“Latest update to all; been in to see mum, fast asleep all visit (her not me!) as recently had morphine for pain relief (T, q for doc tomorrow is plan to treat rheumatoid so they don’t need to give morphine, C may be able to assist with additional info). Fluid build up in arms, doctor coming to review. No brace on knee (of either kind). Yesterdays letter of complaint clearly reaping dividends as mum looks much more comfy, swanky pressure relieving air mattress switched on, loads more assessment forms in folder (tho some not filled in recently) table within easy reach and staff nurse hovered all visit! Agreed she will refer mum to dietician re weight loss and build up drinks. T, over to you tomorrow to get full coherent picture of status and treatment plan when you see the consultant 😉

“Thanks, whats this letter of complaint all about? X”

“Them being shite at telling us what’s going on, not handing over info between different shifts and not paying her enough attention. All over her like a rash now!”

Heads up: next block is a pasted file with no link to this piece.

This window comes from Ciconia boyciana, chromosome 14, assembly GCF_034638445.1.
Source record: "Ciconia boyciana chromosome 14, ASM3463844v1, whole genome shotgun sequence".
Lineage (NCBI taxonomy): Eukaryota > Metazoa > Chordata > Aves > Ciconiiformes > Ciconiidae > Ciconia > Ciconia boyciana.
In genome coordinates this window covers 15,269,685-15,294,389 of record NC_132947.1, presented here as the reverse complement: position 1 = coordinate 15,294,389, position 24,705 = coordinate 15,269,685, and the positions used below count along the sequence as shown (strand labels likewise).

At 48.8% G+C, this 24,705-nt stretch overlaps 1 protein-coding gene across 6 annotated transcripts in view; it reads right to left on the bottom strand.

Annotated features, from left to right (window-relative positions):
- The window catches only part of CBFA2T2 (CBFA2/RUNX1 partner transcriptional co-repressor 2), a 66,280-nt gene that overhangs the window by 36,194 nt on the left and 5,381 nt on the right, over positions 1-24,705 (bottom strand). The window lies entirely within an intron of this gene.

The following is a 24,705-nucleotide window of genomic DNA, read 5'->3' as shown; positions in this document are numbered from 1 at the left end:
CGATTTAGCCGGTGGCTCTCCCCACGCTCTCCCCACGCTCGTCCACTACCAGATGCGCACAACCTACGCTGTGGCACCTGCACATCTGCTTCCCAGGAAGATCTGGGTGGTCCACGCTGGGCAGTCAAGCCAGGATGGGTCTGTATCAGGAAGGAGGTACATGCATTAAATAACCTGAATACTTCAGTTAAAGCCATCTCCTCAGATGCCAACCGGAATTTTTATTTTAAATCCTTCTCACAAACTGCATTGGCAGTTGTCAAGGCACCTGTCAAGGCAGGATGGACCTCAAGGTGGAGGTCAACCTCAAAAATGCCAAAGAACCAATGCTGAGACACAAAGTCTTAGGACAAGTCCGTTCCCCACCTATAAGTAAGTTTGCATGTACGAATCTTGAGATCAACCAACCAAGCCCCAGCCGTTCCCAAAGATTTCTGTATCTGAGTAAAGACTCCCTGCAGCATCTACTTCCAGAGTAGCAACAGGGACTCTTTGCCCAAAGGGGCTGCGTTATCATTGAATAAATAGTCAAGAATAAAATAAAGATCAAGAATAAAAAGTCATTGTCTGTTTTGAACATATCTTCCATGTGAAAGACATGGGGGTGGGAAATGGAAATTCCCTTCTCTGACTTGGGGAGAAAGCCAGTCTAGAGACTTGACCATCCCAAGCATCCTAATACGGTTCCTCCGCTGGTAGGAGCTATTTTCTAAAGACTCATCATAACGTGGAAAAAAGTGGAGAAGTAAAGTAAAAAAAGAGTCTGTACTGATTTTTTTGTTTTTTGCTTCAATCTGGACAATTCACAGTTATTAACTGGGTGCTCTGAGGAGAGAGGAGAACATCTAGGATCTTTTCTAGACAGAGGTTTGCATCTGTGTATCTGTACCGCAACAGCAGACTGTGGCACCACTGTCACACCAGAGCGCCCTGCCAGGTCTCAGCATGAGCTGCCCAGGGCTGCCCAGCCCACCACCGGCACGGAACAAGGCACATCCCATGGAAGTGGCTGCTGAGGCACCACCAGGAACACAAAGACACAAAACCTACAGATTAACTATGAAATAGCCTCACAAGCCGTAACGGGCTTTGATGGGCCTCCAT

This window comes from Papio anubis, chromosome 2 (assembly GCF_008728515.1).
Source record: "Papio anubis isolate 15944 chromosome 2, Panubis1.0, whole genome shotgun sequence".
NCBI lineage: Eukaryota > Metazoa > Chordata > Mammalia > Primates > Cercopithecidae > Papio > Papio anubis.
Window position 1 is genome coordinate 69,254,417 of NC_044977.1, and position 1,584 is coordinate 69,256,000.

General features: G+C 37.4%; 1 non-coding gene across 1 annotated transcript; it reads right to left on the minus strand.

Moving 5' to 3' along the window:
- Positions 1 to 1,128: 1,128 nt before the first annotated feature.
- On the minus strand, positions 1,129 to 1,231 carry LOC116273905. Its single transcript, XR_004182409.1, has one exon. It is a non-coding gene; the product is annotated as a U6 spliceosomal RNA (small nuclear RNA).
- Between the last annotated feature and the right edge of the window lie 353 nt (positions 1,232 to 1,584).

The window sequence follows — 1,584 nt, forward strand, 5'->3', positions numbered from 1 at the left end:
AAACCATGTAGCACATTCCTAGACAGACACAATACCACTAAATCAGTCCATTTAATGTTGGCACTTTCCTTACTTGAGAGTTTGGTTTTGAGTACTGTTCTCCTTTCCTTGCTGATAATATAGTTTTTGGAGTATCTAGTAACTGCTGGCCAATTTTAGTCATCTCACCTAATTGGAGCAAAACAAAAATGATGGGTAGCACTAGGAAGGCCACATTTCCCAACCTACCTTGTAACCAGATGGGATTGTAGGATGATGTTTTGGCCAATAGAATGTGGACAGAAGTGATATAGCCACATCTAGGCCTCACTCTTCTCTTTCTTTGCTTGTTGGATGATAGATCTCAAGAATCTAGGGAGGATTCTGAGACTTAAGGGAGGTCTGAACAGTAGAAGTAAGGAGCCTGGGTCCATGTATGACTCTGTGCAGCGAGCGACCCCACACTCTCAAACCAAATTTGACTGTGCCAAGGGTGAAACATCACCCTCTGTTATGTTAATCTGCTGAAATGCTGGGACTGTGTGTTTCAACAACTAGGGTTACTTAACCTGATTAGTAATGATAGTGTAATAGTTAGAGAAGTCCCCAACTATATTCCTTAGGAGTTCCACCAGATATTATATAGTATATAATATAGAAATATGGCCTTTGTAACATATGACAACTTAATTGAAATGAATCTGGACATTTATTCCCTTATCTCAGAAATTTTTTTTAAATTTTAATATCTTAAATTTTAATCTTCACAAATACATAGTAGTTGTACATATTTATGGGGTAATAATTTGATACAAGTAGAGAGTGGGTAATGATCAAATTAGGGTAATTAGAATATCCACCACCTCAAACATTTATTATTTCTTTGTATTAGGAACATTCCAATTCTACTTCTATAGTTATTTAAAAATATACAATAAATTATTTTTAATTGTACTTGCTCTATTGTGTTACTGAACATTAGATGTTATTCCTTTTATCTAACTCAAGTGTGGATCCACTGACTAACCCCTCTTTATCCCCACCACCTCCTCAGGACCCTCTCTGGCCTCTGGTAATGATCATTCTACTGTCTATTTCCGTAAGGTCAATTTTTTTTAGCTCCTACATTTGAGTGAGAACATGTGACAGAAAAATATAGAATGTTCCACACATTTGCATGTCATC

At the time, all the family was very concerned about this lack of  basic care for Mum, and were worried that her condition was being worsened because of this, but in hindsight, that Sunday 10th July was the beginning of the end, the defining moment when things really went down hill, and Mum started to lose her fight to live as the infections ravaged her frail frame.

It breaks my heart to think of her there, drifting in and out of consciousness, doing her utmost best to win this final battle. She had always been a fighter, and an incredibly strong willed woman, there was no way she was going to give up without a fight, even if the odds were stacked massively against her.

Gallery

Getting There????

This gallery contains 2 photos.

Tears in Silence Every Night I don’t want to Argue Or have a Fight A thought,  A sound, Any kind of Trigger Can bring on Sensations I just cant Figure How to deal With Before they Consume My Emotions And … Continue reading

My Mum

Florence Jane Mary – My Mum

I originally started my blog on Msn after a lot of prodding and pressure from my peers. I had no idea what I was going to write about, or what the format was going to look like.